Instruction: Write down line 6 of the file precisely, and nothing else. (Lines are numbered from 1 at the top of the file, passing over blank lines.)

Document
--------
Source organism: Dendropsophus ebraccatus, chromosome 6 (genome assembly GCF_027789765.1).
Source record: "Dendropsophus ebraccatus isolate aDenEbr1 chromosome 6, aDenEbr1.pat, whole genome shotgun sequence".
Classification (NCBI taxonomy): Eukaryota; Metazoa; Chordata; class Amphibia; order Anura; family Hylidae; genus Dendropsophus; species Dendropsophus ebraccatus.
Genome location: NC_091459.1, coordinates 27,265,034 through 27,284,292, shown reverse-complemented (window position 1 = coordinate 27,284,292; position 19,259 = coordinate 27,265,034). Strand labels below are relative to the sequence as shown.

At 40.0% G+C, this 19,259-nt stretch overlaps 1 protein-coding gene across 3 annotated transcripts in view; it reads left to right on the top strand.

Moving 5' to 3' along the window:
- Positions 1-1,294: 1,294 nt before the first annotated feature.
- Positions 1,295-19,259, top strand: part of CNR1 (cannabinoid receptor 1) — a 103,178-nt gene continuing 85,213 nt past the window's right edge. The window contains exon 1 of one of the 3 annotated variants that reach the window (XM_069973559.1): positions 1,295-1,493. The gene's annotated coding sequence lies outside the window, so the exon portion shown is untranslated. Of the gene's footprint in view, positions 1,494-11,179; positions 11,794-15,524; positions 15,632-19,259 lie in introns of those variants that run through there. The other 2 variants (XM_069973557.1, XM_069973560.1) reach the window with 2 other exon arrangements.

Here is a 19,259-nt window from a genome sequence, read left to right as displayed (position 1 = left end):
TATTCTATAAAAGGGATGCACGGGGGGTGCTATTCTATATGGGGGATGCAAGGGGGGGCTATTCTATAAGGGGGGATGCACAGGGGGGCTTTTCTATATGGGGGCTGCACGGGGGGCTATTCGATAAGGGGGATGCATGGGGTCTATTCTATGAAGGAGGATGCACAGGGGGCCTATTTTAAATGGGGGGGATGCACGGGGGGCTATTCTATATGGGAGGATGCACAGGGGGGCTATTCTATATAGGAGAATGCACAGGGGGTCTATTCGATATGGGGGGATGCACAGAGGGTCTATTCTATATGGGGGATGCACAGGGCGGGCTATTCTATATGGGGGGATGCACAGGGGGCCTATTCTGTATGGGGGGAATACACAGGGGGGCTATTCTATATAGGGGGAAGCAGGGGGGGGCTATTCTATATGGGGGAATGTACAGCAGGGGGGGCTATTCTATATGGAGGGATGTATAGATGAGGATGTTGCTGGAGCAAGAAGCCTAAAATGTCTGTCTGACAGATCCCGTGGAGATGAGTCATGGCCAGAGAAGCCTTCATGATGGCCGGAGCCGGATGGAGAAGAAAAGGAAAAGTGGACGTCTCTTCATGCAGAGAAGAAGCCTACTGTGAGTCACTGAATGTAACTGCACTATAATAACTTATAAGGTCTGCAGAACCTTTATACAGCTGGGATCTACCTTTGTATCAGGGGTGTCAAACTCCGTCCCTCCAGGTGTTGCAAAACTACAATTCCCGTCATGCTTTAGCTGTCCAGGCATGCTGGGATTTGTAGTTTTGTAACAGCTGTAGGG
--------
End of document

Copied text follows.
Moving 5' to 3' along the window: